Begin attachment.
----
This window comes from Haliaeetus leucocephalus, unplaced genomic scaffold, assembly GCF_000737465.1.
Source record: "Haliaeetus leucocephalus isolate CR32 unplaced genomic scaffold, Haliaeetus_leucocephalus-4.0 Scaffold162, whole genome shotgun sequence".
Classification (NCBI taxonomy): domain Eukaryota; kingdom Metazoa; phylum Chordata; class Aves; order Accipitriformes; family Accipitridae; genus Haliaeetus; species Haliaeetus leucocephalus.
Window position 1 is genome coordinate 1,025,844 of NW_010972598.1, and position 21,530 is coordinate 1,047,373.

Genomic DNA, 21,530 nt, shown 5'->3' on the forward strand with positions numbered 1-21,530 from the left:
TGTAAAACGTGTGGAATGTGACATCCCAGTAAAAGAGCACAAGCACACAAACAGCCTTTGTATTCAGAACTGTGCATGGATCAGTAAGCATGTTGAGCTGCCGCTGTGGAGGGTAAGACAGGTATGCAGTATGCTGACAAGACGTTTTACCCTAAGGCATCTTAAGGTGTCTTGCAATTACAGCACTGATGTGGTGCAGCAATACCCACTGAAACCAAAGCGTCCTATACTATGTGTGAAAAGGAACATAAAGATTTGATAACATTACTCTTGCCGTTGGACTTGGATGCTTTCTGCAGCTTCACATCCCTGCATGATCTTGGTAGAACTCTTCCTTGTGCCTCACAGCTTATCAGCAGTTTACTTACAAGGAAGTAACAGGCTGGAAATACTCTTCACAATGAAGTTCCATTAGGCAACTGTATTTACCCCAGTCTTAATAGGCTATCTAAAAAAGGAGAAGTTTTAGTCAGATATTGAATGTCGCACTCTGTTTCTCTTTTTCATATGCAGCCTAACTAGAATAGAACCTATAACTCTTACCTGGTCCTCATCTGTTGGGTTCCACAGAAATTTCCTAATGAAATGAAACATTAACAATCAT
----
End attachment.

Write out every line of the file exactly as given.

This window comes from Haliaeetus leucocephalus, unplaced genomic scaffold, assembly GCF_000737465.1.
Source record: "Haliaeetus leucocephalus isolate CR32 unplaced genomic scaffold, Haliaeetus_leucocephalus-4.0 Scaffold162, whole genome shotgun sequence".
Classification (NCBI taxonomy): domain Eukaryota; kingdom Metazoa; phylum Chordata; class Aves; order Accipitriformes; family Accipitridae; genus Haliaeetus; species Haliaeetus leucocephalus.
Window position 1 is genome coordinate 1,025,844 of NW_010972598.1, and position 21,530 is coordinate 1,047,373.

Genomic DNA, 21,530 nt, shown 5'->3' on the forward strand with positions numbered 1-21,530 from the left:
TGTAAAACGTGTGGAATGTGACATCCCAGTAAAAGAGCACAAGCACACAAACAGCCTTTGTATTCAGAACTGTGCATGGATCAGTAAGCATGTTGAGCTGCCGCTGTGGAGGGTAAGACAGGTATGCAGTATGCTGACAAGACGTTTTACCCTAAGGCATCTTAAGGTGTCTTGCAATTACAGCACTGATGTGGTGCAGCAATACCCACTGAAACCAAAGCGTCCTATACTATGTGTGAAAAGGAACATAAAGATTTGATAACATTACTCTTGCCGTTGGACTTGGATGCTTTCTGCAGCTTCACATCCCTGCATGATCTTGGTAGAACTCTTCCTTGTGCCTCACAGCTTATCAGCAGTTTACTTACAAGGAAGTAACAGGCTGGAAATACTCTTCACAATGAAGTTCCATTAGGCAACTGTATTTACCCCAGTCTTAATAGGCTATCTAAAAAAGGAGAAGTTTTAGTCAGATATTGAATGTCGCACTCTGTTTCTCTTTTTCATATGCAGCCTAACTAGAATAGAACCTATAACTCTTACCTGGTCCTCATCTGTTGGGTTCCACAGAAATTTCCTAATGAAATGAAACATTAACAATCAT